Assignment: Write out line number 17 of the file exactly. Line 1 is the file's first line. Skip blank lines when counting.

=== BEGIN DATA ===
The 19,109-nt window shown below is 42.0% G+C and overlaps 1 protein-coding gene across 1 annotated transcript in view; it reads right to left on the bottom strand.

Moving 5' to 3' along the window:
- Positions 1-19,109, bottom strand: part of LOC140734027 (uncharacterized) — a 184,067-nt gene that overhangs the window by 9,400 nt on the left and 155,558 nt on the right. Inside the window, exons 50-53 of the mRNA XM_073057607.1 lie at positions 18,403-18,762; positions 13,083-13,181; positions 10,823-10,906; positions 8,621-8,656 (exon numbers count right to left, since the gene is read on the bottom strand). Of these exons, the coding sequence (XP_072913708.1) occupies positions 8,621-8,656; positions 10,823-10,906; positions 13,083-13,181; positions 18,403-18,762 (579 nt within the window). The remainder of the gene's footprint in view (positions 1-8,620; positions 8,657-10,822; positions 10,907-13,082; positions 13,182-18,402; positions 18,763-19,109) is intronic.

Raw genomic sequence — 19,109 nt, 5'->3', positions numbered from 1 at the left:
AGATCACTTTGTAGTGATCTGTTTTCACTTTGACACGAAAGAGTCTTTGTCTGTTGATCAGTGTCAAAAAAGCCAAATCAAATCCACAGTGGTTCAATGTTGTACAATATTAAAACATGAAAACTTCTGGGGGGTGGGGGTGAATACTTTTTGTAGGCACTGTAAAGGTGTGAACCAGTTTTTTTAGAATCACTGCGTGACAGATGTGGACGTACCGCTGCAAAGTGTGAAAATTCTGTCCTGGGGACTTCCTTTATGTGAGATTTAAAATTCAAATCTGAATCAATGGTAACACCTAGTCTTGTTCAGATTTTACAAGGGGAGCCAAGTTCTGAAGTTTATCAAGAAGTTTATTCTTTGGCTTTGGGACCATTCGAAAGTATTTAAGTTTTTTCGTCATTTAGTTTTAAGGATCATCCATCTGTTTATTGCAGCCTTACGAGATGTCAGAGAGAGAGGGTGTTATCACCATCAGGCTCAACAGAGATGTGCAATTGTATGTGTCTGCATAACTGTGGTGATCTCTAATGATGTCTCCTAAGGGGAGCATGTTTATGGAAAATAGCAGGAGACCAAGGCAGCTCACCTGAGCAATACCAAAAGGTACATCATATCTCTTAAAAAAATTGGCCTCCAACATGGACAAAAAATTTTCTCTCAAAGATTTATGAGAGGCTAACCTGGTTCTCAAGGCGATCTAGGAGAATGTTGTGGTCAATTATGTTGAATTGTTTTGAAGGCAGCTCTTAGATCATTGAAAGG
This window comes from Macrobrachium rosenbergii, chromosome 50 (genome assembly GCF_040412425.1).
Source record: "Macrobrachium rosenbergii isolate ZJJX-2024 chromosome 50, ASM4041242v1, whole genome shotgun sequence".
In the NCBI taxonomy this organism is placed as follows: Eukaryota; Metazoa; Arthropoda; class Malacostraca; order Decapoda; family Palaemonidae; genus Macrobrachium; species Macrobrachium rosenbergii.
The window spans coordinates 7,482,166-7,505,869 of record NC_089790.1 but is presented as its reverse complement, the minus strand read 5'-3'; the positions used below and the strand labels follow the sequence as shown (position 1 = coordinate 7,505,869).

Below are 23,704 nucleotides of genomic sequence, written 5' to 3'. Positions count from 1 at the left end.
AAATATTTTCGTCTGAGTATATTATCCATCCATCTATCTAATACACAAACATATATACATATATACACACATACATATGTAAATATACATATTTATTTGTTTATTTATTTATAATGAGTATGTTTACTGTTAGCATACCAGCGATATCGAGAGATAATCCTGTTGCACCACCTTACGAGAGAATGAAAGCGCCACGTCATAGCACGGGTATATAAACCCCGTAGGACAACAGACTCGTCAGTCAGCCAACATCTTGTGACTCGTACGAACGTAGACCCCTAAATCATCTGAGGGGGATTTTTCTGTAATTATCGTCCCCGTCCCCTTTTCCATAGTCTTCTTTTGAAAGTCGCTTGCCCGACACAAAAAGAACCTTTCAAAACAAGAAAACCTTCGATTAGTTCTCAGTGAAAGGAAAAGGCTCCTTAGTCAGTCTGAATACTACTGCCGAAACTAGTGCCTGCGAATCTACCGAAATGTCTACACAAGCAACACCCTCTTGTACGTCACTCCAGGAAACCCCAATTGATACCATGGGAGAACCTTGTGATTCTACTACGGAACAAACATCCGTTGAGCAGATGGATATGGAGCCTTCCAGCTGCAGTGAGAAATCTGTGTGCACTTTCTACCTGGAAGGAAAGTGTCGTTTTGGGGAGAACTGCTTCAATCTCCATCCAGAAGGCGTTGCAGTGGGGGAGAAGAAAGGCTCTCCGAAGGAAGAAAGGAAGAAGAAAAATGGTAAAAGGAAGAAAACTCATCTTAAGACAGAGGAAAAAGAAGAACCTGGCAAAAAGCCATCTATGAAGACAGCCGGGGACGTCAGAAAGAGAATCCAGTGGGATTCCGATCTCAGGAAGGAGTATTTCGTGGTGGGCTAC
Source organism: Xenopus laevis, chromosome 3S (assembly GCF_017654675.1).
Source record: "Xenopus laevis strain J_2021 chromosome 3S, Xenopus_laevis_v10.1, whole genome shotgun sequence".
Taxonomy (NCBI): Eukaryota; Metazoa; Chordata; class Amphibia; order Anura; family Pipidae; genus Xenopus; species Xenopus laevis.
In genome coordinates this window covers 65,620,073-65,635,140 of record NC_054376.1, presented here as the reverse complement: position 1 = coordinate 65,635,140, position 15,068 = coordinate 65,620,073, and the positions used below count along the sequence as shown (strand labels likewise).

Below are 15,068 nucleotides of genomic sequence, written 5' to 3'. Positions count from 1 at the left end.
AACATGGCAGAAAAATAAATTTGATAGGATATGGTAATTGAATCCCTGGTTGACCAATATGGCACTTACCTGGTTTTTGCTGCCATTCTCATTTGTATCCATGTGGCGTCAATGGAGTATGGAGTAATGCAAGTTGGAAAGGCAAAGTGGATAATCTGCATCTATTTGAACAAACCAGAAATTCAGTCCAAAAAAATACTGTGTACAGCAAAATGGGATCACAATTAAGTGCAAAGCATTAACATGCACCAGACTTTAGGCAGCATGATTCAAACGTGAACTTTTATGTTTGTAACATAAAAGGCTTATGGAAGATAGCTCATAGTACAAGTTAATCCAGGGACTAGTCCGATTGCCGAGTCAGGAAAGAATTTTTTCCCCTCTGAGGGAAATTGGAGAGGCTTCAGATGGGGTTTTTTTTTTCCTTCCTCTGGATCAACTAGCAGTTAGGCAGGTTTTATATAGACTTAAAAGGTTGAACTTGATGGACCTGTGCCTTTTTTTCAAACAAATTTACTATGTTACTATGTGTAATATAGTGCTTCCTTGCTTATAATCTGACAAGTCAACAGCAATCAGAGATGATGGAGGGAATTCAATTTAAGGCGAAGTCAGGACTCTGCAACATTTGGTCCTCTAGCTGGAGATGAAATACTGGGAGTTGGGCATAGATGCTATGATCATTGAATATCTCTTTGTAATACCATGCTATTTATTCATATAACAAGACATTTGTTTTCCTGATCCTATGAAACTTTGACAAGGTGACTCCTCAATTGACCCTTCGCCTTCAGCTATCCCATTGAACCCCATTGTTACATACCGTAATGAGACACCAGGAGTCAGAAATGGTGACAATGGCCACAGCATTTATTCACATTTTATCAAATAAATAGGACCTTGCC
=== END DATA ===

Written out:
AACATGGCAGAAAAATAAATTTGATAGGATATGGTAATTGAATCCCTGGTTGACCAATATGGCACTTACCTGGTTTTTGCTGCCATTCTCATTTGTATCCATGTGGCGTCAATGGAGTATGGAGTAATGCAAGTTGGAAAGGCAAAGTGGATAATCTGCATCTATTTGAACAAACCAGAAATTCAGTCCAAAAAAATACTGTGTACAGCAAAATGGGATCACAATTAAGTGCAAAGCATTAACATGCACCAGACTTTAGGCAGCATGATTCAAACGTGAACTTTTATGTTTGTAACATAAAAGGCTTATGGAAGATAGCTCATAGTACAAGTTAATCCAGGGACTAGTCCGATTGCCGAGTCAGGAAAGAATTTTTTCCCCTCTGAGGGAAATTGGAGAGGCTTCAGATGGGGTTTTTTTTTTCCTTCCTCTGGATCAACTAGCAGTTAGGCAGGTTTTATATAGACTTAAAAGGTTGAACTTGATGGACCTGTGCCTTTTTTTCAAACAAATTTACTATGTTACTATGTGTAATATAGTGCTTCCTTGCTTATAATCTGACAAGTCAACAGCAATCAGAGATGATGGAGGGAATTCAATTTAAGGCGAAGTCAGGACTCTGCAACATTTGGTCCTCTAGCTGGAGATGAAATACTGGGAGTTGGGCATAGATGCTATGATCATTGAATATCTCTTTGTAATACCATGCTATTTATTCATATAACAAGACATTTGTTTTCCTGATCCTATGAAACTTTGACAAGGTGACTCCTCAATTGACCCTTCGCCTTCAGCTATCCCATTGAACCCCATTGTTACATACCGTAATGAGACACCAGGAGTCAGAAATGGTGACAATGGCCACAGCATTTATTCACATTTTATCAAATAAATAGGACCTTGCC